Frontier Medicine



Frontier MedicineIn This Intriguing Narrative, David Dary Charts How American Medicine Has Evolved Since , When New World Settlers First Began Combining European Remedies With The Traditional Practices Of The Native Populations It S A Story Filled With Colorful Characters, From Quacks And Con Artists To Heroic Healers And Ingenious Medicine Men, And Dary Tells It With An Engaging Style And An Eye For The Telling Detail Dary Also Charts The Evolution Of American Medicine From These Trial And Error Roots To Its Contemporary High Tech, High Cost Pharmaceutical And Medical Industry Packed With Fascinating Facts About Our Medical Past, Frontier Medicine Is An Engaging And Illuminating History Of How Our Modern Medical System Came Into Being From The Trade Paperback Edition

Is a well-known author, some of his books are a fascination for readers like in the Frontier Medicine book, this is one of the most wanted David Dary author readers around the world.

[Reading] ➶ Frontier Medicine ➬ David Dary – Heartforum.co.uk
  • Kindle Edition
  • 400 pages
  • Frontier Medicine
  • David Dary
  • English
  • 05 March 2018

10 thoughts on “Frontier Medicine

  1. Zoe says:

    Interesting topic but poor execution, I could not get through this author s wandering and redundant writing style Plus, I wanted to hearabout nurses

  2. Lissa Notreallywolf says:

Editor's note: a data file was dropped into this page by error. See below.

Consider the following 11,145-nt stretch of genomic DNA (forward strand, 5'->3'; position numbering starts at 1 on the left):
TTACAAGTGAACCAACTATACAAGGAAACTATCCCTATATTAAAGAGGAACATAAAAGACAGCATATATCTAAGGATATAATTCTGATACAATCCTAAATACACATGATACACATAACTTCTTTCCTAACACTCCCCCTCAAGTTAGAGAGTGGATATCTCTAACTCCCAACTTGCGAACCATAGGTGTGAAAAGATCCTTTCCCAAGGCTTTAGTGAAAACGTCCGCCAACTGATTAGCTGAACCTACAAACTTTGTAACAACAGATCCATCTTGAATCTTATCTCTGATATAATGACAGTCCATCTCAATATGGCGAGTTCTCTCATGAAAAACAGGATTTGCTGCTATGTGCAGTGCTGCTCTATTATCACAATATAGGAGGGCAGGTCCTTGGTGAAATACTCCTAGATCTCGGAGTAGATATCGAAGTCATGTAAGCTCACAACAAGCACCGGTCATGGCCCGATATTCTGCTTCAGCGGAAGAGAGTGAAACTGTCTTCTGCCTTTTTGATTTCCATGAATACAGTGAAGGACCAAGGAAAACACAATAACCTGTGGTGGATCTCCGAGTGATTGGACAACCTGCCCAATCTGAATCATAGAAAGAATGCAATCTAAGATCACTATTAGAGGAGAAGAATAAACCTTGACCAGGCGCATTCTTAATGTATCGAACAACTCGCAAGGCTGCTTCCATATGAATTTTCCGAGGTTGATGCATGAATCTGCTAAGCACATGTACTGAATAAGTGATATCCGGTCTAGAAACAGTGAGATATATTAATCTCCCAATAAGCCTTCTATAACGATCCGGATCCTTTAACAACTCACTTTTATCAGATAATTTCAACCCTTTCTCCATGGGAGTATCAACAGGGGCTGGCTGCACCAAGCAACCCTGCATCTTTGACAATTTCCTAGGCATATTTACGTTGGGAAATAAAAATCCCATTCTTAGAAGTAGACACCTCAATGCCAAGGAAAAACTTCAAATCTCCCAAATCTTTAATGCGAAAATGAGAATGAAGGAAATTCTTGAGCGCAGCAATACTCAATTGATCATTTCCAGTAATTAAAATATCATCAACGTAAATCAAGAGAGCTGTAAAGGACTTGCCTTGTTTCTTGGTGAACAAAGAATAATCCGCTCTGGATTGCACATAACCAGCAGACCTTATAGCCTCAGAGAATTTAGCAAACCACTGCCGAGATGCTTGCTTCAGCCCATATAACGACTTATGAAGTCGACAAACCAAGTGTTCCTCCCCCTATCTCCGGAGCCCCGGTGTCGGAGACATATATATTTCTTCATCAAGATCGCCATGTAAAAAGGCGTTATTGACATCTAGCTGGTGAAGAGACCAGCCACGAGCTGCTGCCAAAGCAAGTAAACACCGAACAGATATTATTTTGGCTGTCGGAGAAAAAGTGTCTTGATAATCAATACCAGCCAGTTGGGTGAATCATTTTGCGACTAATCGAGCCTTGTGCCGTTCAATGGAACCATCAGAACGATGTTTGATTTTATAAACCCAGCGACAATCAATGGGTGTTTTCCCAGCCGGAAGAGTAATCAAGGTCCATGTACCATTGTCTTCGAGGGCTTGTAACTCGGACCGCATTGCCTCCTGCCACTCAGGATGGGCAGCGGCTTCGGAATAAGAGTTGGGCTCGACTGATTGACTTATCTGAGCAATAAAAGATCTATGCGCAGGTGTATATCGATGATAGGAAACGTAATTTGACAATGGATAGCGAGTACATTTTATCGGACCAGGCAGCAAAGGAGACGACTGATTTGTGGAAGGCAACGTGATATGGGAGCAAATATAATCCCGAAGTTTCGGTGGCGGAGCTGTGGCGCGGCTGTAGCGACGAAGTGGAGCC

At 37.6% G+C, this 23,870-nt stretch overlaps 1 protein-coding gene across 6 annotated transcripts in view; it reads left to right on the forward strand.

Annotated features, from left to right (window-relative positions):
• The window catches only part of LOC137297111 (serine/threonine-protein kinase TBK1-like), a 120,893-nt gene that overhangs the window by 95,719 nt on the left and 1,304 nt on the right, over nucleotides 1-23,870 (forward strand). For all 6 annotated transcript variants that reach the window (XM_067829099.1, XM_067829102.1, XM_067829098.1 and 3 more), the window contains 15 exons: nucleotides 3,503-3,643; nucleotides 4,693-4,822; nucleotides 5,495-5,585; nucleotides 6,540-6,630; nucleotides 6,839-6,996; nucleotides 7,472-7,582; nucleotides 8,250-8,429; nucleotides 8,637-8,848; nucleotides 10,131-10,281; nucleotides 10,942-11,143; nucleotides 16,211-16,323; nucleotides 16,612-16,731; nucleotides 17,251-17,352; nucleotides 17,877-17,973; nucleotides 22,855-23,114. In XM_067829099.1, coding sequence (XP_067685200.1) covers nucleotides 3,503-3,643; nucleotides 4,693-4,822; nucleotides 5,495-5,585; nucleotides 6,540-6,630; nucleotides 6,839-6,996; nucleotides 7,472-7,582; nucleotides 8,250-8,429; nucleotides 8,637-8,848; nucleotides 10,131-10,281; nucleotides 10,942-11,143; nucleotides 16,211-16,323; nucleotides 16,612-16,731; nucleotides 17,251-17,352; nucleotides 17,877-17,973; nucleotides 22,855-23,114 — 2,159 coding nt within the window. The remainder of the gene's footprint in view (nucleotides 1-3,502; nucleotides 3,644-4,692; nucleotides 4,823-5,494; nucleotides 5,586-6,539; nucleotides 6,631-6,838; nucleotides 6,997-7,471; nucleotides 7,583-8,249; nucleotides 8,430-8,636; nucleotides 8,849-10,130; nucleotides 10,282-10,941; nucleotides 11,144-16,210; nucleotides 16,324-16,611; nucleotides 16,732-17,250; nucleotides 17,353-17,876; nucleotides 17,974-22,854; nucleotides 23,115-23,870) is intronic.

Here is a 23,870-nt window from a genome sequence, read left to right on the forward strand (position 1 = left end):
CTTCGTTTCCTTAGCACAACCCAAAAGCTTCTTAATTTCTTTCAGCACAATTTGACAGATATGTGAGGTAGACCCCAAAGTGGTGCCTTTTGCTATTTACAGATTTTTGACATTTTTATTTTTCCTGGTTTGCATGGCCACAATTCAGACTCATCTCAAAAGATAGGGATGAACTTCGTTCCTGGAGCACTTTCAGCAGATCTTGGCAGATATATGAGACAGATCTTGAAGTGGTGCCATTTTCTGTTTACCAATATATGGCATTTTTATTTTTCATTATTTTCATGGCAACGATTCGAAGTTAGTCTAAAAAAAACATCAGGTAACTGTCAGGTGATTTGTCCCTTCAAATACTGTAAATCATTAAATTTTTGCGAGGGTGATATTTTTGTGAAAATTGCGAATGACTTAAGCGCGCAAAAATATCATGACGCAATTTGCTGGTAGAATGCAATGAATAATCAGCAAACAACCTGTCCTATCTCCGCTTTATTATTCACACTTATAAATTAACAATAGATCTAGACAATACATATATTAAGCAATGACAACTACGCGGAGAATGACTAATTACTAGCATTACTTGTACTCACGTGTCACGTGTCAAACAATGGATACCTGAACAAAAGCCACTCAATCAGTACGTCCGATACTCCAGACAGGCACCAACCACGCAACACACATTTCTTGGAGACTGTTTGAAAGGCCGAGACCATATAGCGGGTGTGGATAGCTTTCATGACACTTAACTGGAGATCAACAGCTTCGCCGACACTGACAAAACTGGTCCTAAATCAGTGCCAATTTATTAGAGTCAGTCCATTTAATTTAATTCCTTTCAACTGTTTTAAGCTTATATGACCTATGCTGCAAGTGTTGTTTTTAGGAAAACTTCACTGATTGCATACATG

Thus far I am disappointed in this book It s not that I am not learning anything, it s that I am not enjoying the process as much as I might like I have preferred Finger s Doctor Franklin and Angelic Conjunction to this book Some of my current concerns involve the understated tuberculosis epidemic in Europe and America, the fact that he states that at the time of the Civil War people were taking asprin in addition to self medicating with alcohol asprin, a buffered form of an acid found in wi Thus far I am disappointed in this book It s not that I am not learning anything, it s that I am not enjoying the process as much as I might like I have preferred Finger s Doctor Franklin and Angelic Conjunction to this book Some of my current concerns involve the understated tuberculosis epidemic in Europe and America, the fact that he states that at the time of the Civil War people were taking asprin in addition to self medicating with alcohol asprin, a buffered form of an acid found in willow bark, was invented in 1897 The glossary does not include the weirdly named remedies of historical medicine, and frankly I cannot always easily recall the agent in Glaubers salts The index is far less than complete.There is no mention of the skirmish in the colonies between homeopathic our term and heroic medicine many of the colonists preferred to avoid bloodletting and purging Where it is mentioned, it is seen as a form of economy or scarcity of medical personnel It was not until the AMA took charge that other forms of medicine were subdued, and that was long after the Civil War I do not care for the divisions in the chapters because they do not reflect a chronological development What s , the wagon train doctors read like research turned quickly into a journalistic report, but not much tied to the technicality of practicing medicine, with the exception of the removal of arrowheads There is no mention that Civil War doctors, in addition to performing deadly operations, were also in charge of branding deserters He does not mention the minne balls which made Civil War wounds so deadly And not all Civil War doctors were ignorant of the need for sanitation Listerism was a fad that was promulgated by a female doctor, who doesn t bear mention in this book Actually Dr Elizabeth Blackwell is mentioned in the establishment of sanitation, but only in the chapter on women s medicine I don t recall an discussion of Dr Mary Walker in the book, a Civil War surgeon and doctor who spent some time as a Confederate captive.Having completed this book, I am further distressed to find that TB was only discussed in terms of Westward Ho for the invalids without much discussion on how dirt floors, spitting and a lack of air circulation contributed to it s reign of terror See The White Plague if you are interested Or it s foothold in Britain and Europe, it s steadfast company in colonial times until the 1940s It was the fear that drove people to seek out the Kellogg cure, which is discussed at length in the latter part of the book Generally speaking this is a book by an authorfamiliar with settlement issues, gold miners and cowboys than he is conversant with medical history If you want to write a novel about wagon train doctors, gold camp doctors or soddy house medicine, read someone s diary, not this sprawling over view Especially if your protagonist is female, there are far better books This one states that women relied upon their neighbors for midwifery, and that someone was always available, which was sometimes sadly not the case I haven t any interest in writing a novel I wasinterested in medical folkways in the American colonies, but it s always interesting to explore the whole social landscape of American medicine, unless of course this was the book you pulled down